Hot, so hot. The sun was like a member of the family, unyielding and exacting. We planned our days by its moods.
Whether or not the temperature was below 100 degrees determined if we left the house or not. The heat was a presence, a heavy blanket that sat upon our skin, sucking the moisture out. The taste of it seared my lungs as I breathed it in, boiling my insides.
Tender feet grew leathery and calloused, a layer of protection against hot sand and cement patio outside the house. The hours of the day moved slowly, time passing languidly through a heavy sludge of heat.
When the sky opened up and the rains came, the land was transformed. Heat lifted from the cracked desert floor in clouds of steam that hung silently over the earth. Our dry throats were suddenly whetted with the moisture the storm infused into the air.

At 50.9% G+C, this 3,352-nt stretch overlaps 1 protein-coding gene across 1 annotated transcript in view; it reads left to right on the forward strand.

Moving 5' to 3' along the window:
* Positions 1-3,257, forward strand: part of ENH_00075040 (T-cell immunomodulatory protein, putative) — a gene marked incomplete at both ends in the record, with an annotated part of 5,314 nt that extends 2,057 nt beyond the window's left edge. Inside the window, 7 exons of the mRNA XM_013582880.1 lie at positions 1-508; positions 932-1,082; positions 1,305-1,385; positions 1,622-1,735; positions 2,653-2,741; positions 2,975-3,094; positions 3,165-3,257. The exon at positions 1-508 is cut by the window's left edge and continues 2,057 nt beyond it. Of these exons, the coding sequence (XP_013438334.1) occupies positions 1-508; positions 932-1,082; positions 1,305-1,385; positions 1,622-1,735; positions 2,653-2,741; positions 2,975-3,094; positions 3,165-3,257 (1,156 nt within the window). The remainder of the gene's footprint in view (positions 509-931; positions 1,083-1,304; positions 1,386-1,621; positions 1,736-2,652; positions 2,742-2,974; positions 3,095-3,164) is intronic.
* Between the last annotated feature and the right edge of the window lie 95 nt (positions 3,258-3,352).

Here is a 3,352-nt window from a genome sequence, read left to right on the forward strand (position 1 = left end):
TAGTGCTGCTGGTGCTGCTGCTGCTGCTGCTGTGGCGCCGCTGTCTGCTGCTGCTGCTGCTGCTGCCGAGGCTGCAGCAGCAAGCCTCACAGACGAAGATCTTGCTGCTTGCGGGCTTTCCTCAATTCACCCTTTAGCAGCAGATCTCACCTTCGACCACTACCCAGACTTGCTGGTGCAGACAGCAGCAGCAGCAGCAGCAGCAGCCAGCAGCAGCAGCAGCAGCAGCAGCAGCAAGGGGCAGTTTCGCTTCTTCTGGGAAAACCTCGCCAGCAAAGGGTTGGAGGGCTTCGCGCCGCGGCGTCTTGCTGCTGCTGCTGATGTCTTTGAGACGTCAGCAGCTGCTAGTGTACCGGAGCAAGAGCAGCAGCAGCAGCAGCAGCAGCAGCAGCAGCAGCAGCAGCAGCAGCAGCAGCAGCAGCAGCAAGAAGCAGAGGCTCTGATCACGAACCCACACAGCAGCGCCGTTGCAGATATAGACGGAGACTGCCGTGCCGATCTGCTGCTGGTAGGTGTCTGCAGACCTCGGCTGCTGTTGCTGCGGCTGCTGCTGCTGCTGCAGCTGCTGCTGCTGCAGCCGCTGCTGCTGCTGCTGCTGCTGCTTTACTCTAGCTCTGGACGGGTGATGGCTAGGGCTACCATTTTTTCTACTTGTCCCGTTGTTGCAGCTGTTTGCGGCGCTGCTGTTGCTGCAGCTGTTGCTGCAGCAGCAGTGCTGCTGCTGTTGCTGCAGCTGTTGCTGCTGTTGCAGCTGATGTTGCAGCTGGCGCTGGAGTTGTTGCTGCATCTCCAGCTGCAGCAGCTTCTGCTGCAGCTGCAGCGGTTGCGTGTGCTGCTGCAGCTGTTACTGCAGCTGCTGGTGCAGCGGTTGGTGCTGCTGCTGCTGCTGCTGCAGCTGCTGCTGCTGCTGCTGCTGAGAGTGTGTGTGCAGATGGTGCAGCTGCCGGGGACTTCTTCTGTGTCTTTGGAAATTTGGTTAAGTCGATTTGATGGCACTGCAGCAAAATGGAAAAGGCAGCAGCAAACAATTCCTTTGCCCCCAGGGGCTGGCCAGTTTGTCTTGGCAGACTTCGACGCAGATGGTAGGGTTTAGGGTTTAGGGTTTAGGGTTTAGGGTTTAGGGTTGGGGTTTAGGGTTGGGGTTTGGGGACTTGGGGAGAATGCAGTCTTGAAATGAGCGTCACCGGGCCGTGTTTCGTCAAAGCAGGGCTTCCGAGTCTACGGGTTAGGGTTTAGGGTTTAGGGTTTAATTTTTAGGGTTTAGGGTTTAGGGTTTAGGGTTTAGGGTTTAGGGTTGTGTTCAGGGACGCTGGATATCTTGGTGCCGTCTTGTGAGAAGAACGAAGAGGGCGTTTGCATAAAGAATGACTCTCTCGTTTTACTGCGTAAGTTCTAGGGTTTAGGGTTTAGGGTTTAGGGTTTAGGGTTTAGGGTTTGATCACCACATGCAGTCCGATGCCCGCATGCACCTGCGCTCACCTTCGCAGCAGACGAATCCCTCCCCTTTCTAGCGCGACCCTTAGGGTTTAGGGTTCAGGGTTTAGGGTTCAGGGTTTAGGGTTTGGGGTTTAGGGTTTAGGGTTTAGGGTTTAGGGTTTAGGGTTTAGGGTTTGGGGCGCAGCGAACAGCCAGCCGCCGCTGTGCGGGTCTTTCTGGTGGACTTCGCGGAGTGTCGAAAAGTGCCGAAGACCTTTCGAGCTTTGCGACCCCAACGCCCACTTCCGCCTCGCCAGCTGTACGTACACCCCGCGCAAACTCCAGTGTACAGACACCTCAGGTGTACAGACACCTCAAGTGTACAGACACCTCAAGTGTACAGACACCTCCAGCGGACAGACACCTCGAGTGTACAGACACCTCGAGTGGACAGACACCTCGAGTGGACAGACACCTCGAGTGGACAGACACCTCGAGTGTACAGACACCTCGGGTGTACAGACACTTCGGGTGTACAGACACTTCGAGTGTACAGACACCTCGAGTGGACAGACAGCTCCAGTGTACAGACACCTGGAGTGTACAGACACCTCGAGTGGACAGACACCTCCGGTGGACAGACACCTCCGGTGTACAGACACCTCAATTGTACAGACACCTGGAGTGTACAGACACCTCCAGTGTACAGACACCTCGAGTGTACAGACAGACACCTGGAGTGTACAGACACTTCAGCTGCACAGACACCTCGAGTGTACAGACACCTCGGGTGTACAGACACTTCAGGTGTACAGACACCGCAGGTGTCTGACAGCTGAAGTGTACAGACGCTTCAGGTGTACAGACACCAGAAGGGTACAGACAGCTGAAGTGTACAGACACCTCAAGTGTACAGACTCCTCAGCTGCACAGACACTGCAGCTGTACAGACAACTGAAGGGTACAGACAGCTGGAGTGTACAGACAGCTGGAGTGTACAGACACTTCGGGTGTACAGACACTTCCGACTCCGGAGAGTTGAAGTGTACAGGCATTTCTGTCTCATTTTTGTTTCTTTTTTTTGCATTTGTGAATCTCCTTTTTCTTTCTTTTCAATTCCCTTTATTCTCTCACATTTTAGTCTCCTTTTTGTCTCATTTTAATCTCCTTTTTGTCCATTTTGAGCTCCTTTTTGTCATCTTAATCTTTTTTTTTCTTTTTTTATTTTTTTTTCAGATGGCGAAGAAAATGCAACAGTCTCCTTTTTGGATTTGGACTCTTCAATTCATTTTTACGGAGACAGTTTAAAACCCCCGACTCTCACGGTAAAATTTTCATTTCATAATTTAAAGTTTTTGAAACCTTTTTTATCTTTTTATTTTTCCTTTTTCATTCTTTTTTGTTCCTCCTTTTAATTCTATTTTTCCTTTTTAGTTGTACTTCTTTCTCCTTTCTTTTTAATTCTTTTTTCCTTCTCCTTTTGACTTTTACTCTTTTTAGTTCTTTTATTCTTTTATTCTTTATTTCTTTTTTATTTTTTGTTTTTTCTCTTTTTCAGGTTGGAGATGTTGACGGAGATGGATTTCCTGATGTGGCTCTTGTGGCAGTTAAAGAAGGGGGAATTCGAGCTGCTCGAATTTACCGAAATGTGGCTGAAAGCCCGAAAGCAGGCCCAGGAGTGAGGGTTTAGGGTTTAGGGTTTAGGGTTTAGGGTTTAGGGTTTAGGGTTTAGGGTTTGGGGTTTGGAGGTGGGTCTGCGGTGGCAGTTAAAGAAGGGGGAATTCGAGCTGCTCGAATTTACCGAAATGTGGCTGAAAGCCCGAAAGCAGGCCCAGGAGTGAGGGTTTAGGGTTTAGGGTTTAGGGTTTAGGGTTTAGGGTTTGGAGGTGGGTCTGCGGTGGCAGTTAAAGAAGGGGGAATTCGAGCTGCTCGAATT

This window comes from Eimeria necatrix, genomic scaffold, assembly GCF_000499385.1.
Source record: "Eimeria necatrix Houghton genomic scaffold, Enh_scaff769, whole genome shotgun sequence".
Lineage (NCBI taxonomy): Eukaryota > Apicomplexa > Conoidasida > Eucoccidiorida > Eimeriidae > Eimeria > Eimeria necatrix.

Heavy, dark clouds moved across the sky and obscured the sun, banishing it, if only for a day. Thunder cracked, echoing against the distant hills, and lightning flashed, as if the storm sought to demonstrate its dominion over the sun.
In the little house on the hill, there was relief. Motion was born again. Feet splashed in murky brown puddles filled with warm rain water, and small, grubby hands clapped in the falling rain. Squeals were released from parched throats so long closed up from the dry heat.